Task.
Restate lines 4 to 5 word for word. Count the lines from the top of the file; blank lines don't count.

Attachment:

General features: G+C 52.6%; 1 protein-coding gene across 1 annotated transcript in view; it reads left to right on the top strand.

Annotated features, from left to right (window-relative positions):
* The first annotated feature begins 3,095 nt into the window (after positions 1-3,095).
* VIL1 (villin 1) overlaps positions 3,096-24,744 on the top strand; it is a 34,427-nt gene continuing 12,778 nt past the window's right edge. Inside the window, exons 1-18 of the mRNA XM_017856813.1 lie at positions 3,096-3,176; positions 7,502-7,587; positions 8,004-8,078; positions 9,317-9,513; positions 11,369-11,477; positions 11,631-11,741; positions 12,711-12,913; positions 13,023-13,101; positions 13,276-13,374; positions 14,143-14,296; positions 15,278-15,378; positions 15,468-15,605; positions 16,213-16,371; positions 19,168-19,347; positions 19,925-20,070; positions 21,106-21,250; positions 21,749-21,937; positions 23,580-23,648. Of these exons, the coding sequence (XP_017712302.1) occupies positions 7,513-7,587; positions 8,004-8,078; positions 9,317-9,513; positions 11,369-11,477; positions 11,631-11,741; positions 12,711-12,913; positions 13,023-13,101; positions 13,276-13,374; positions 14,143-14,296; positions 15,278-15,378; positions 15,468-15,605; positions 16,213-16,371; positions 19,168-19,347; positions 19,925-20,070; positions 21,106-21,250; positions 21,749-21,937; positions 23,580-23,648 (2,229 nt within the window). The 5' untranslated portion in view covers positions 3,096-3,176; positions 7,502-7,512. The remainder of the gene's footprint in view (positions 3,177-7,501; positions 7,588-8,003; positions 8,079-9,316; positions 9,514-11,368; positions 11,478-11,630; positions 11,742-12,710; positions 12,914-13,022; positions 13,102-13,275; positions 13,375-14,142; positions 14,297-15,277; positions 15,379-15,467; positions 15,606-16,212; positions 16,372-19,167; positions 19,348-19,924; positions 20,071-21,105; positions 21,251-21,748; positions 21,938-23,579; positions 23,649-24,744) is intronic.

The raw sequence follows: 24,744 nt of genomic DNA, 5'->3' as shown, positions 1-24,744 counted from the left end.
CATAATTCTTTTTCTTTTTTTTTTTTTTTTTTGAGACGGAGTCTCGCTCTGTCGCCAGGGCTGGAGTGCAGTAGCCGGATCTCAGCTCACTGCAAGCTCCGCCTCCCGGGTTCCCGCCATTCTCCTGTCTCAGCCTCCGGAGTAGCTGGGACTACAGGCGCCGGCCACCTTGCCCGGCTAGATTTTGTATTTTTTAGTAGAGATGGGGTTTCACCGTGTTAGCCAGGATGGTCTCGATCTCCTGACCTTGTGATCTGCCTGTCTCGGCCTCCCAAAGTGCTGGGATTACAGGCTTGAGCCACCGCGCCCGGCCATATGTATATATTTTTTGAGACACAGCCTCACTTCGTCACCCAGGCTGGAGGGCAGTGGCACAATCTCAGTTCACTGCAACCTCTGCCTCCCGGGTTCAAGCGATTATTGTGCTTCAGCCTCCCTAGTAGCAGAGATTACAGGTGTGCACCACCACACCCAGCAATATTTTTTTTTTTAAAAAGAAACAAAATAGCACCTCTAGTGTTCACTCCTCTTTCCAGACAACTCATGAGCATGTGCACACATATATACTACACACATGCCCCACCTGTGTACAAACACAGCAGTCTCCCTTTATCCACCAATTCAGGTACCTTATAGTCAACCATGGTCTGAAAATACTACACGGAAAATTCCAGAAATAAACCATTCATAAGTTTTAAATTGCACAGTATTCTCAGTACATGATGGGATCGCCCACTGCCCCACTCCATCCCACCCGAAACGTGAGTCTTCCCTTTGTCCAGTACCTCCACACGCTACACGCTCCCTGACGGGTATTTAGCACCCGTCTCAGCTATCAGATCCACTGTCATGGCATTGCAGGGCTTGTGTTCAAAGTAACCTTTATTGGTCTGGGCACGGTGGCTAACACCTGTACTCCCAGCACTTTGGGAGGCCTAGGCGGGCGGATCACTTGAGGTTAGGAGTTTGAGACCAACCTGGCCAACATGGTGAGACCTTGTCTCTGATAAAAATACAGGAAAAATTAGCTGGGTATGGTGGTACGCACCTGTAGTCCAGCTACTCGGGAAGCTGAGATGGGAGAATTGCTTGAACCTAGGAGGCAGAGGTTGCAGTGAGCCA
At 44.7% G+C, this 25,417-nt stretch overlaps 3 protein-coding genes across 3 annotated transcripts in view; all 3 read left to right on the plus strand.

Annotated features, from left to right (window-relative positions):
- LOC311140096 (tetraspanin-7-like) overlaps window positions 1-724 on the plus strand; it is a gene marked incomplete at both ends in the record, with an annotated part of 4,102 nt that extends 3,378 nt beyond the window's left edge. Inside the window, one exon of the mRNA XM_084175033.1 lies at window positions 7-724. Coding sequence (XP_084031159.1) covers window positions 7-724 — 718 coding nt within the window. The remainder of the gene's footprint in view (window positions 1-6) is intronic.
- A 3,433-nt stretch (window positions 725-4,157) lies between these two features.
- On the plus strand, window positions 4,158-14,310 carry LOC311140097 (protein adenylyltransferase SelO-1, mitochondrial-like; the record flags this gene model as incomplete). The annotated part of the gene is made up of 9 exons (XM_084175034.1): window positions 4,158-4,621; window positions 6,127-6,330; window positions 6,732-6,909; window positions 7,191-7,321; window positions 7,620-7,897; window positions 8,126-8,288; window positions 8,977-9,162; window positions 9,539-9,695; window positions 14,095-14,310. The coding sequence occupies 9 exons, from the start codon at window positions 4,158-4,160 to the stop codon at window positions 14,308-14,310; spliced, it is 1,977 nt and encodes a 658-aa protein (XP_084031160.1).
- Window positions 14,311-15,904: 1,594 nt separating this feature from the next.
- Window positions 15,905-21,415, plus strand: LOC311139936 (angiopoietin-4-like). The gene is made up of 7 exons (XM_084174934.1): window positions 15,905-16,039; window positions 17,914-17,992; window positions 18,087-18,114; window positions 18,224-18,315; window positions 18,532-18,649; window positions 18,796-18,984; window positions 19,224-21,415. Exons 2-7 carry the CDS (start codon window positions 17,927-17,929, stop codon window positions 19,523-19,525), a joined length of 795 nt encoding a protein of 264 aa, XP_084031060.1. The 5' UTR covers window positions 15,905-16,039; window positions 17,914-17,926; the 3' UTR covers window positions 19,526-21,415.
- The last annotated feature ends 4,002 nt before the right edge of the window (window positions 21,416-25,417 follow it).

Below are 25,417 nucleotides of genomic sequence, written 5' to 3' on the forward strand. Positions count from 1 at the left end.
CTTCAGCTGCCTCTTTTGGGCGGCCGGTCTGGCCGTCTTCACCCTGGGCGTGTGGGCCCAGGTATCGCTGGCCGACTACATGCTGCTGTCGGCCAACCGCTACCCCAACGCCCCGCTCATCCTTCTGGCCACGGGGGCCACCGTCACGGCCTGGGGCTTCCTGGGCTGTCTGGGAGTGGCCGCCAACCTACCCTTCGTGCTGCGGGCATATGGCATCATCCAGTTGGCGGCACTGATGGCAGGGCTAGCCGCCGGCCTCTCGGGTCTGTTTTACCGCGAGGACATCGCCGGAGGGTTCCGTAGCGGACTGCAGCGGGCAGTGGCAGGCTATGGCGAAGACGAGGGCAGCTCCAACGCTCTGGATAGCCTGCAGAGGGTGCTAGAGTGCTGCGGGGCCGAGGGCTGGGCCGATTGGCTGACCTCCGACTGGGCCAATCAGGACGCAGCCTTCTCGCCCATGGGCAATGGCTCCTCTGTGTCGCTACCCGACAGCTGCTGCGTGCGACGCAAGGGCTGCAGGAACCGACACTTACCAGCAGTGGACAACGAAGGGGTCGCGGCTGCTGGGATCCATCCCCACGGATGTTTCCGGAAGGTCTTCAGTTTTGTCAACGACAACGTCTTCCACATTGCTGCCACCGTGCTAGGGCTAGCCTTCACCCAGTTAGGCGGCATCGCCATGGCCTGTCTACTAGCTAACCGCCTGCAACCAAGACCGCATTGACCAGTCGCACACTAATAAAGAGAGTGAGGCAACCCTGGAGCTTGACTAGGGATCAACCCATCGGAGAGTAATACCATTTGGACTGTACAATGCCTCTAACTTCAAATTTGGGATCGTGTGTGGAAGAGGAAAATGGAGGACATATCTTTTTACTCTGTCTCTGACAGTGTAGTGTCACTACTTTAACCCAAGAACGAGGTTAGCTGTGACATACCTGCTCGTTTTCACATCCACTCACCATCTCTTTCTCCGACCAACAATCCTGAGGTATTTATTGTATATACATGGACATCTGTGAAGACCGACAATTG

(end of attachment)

* VIL1 (villin 1) overlaps positions 3,096-24,744 on the top strand; it is a 34,427-nt gene continuing 12,778 nt past the window's right edge. Inside the window, exons 1-18 of the mRNA XM_017856813.1 lie at positions 3,096-3,176; positions 7,502-7,587; positions 8,004-8,078; positions 9,317-9,513; positions 11,369-11,477; positions 11,631-11,741; positions 12,711-12,913; positions 13,023-13,101; positions 13,276-13,374; positions 14,143-14,296; positions 15,278-15,378; positions 15,468-15,605; positions 16,213-16,371; positions 19,168-19,347; positions 19,925-20,070; positions 21,106-21,250; positions 21,749-21,937; positions 23,580-23,648. Of these exons, the coding sequence (XP_017712302.1) occupies positions 7,513-7,587; positions 8,004-8,078; positions 9,317-9,513; positions 11,369-11,477; positions 11,631-11,741; positions 12,711-12,913; positions 13,023-13,101; positions 13,276-13,374; positions 14,143-14,296; positions 15,278-15,378; positions 15,468-15,605; positions 16,213-16,371; positions 19,168-19,347; positions 19,925-20,070; positions 21,106-21,250; positions 21,749-21,937; positions 23,580-23,648 (2,229 nt within the window). The 5' untranslated portion in view covers positions 3,096-3,176; positions 7,502-7,512. The remainder of the gene's footprint in view (positions 3,177-7,501; positions 7,588-8,003; positions 8,079-9,316; positions 9,514-11,368; positions 11,478-11,630; positions 11,742-12,710; positions 12,914-13,022; positions 13,102-13,275; positions 13,375-14,142; positions 14,297-15,277; positions 15,379-15,467; positions 15,606-16,212; positions 16,372-19,167; positions 19,348-19,924; positions 20,071-21,105; positions 21,251-21,748; positions 21,938-23,579; positions 23,649-24,744) is intronic.

The raw sequence follows: 24,744 nt of genomic DNA, 5'->3' as shown, positions 1-24,744 counted from the left end.